Request a demo

Document Retention & Destruction Policy Guide

Archive key on a laptop keyboard in blue with document record notebooks on the key

Let’s say there were guidelines you could put in place that would protect your company from noncompliance fines, reduce storage costs and help avoid legal action and cyberthreats. Wouldn’t you want to establish them right away? It would be even better if these policies could be enforced automatically and without administrative effort. That’s where the creation of document retention policies comes in.

In this blog post you’ll learn why your company should have document retention policies, how to create them and why digitalization plays an important role.  

Table of Contents

Definition of a document retention policy

The word definition in pink letters found in a dictionary

A document retention policy (DRP) outlines the procedures that employees must follow to correctly manage both electronic and hard copy documents and data. It spans the document lifecycle from creation to archiving and proper disposal. A DRP can also be applied to audio and video, appointment books and calendars, emails, handwritten notes social media posts and other information formats. DRPs help employees understand how applying these rules safeguards confidential information and protects data privacy. 
A DRP is sometimes called a records and information management, information governance or data retention policy. Retention schedules can be time-based or determined by an event. So, some documents must be kept for a certain number of years while others are saved after an event like termination of a contract.   
These policies should outline the types of materials and documents that need to be preserved, the amount of time that they should be retained, and who is responsible for monitoring them. They play a central role in providing access to a company's information, while ensuring adherence to regulatory standards, audit readiness and responding to legal issues. Some retention policies apply to the whole company while others are in effect for a single department or document type.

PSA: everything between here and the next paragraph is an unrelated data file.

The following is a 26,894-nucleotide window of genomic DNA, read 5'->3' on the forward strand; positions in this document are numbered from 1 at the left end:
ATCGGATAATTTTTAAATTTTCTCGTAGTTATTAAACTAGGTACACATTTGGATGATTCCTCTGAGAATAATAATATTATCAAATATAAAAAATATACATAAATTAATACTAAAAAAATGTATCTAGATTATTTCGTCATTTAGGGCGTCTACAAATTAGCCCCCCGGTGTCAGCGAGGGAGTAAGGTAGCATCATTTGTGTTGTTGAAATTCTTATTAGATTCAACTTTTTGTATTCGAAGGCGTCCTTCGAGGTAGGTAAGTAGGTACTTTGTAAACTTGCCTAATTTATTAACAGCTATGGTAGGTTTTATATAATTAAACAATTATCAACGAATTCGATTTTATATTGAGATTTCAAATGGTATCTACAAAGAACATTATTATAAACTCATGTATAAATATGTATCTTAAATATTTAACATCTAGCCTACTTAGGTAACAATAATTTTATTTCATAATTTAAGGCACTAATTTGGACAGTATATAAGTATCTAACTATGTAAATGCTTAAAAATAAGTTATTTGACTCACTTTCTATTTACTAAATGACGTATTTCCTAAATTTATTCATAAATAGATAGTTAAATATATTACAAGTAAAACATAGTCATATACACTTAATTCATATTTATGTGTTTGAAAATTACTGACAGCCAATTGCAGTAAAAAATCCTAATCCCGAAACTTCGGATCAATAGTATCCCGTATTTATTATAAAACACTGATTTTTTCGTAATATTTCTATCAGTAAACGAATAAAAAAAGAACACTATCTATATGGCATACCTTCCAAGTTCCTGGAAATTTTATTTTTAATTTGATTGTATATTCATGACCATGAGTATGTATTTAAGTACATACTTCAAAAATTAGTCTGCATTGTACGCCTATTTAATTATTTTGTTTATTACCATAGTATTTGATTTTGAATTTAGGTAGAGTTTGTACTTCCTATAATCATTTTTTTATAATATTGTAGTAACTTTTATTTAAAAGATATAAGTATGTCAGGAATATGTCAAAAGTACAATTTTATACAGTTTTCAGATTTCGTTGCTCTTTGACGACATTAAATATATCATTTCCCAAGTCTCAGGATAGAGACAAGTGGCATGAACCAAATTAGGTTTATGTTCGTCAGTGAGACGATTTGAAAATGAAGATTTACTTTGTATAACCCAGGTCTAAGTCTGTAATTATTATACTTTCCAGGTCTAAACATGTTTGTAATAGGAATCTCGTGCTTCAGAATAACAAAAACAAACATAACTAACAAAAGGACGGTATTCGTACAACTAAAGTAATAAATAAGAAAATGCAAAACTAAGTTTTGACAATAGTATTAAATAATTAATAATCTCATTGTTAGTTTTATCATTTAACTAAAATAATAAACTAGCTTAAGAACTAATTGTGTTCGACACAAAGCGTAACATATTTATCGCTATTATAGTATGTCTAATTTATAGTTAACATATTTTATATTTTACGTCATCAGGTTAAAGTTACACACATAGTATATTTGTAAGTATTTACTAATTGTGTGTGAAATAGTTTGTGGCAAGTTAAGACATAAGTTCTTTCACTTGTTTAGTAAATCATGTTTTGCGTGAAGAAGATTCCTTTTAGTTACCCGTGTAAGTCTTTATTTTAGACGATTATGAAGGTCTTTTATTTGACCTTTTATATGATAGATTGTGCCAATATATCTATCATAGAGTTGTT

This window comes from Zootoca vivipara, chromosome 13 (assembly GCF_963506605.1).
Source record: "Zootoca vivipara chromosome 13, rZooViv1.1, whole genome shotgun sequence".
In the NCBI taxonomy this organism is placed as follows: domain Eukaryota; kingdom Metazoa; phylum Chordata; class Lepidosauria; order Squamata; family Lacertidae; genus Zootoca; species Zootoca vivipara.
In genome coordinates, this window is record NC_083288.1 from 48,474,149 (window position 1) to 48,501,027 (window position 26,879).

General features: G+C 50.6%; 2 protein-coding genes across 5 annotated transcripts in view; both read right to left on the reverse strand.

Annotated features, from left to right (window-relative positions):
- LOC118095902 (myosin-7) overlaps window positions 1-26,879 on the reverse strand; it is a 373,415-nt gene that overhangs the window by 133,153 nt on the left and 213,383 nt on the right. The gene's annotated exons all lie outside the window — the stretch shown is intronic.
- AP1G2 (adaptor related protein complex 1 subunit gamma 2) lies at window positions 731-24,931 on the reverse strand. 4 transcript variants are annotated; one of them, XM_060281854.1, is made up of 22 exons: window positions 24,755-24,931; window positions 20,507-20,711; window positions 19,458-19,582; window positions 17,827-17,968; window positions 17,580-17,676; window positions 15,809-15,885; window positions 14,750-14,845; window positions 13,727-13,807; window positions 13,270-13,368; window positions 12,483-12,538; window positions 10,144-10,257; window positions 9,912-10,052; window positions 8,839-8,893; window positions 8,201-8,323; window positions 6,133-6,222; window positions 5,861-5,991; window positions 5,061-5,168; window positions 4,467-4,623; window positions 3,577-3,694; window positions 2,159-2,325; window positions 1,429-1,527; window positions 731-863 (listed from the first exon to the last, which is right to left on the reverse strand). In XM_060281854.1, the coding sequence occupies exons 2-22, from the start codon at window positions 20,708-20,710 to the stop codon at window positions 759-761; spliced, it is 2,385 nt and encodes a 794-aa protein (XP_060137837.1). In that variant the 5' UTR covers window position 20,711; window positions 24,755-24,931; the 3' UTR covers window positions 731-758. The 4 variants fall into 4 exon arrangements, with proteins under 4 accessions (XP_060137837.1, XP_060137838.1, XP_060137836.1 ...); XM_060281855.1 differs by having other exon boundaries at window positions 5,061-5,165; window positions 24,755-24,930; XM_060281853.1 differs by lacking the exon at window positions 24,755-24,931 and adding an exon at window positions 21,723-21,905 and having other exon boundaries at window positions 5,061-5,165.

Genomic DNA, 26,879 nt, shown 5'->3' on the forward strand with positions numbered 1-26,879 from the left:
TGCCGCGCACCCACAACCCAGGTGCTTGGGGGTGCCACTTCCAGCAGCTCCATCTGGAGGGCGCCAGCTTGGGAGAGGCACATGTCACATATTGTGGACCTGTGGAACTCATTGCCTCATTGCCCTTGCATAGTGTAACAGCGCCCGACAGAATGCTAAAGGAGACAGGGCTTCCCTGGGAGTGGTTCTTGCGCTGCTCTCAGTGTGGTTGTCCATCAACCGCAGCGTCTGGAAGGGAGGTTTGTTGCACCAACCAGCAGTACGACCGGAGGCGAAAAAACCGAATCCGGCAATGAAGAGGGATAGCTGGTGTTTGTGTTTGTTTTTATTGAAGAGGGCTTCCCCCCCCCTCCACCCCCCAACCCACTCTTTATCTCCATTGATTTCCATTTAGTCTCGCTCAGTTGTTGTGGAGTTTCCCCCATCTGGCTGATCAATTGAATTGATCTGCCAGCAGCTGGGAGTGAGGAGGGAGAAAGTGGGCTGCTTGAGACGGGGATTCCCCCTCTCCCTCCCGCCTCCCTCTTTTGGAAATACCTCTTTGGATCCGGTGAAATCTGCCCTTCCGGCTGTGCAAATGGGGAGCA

Why should your company create these policies?  

Diagram of blue and white cloud representing cloud networks

Keeping data longer than necessary can lead to legal exposure, an increased risk of cyberattacks and higher storage costs. If your company is involved in litigation, having a written policy in place demonstrates to a judge or government body that a company's document disposal is unbiased and executed according to regulatory requirements.  
Lack of a defined policy, which leads to over-protection of outdated or unregulated documents, can slow down your company’s response to a potential data breach. This opens up more opportunities for hackers and unauthorized users to access confidential information.  And it can compromise the privacy, integrity, and availability of your data and your network. Archiving data in multiple locations rather is also problematic. So, centralize document storage and keep them for the designated period required -- not more and not less. 

Before you start 

White coffee cup that says begin

1. Conduct an audit of your data and organize your files 

A company should have a retention policy that includes original documents, electronic media, photos, emails, financial records and many other types of information. Not all data is equally important so don’t create a one-size-fits-all retention policy. To be effective, a policy should set out precise legal and industry requirements for each document category. 

2. Outline the policy’s purpose  

A record retention policy explains the reasons behind its implementation and its significance for the business. This informs employees of the importance of monitoring documents throughout their lifecycle. Clarifying its purpose motivates employees to follow the policy's rules. Explain whether the policy applies across the business or only to certain departments or locations.  

3. Define the scope and responsibilities 

Who is accountable for evaluating and updating the policy? Who will oversee and maintain the documents that fall under its scope? Typically, the records management, legal and compliance teams are responsible for developing and implementing a document retention policy. However, in smaller organizations a committee consisting of members of different departments usually performs this task. You may also want to consult outside counsel or hire a consultant.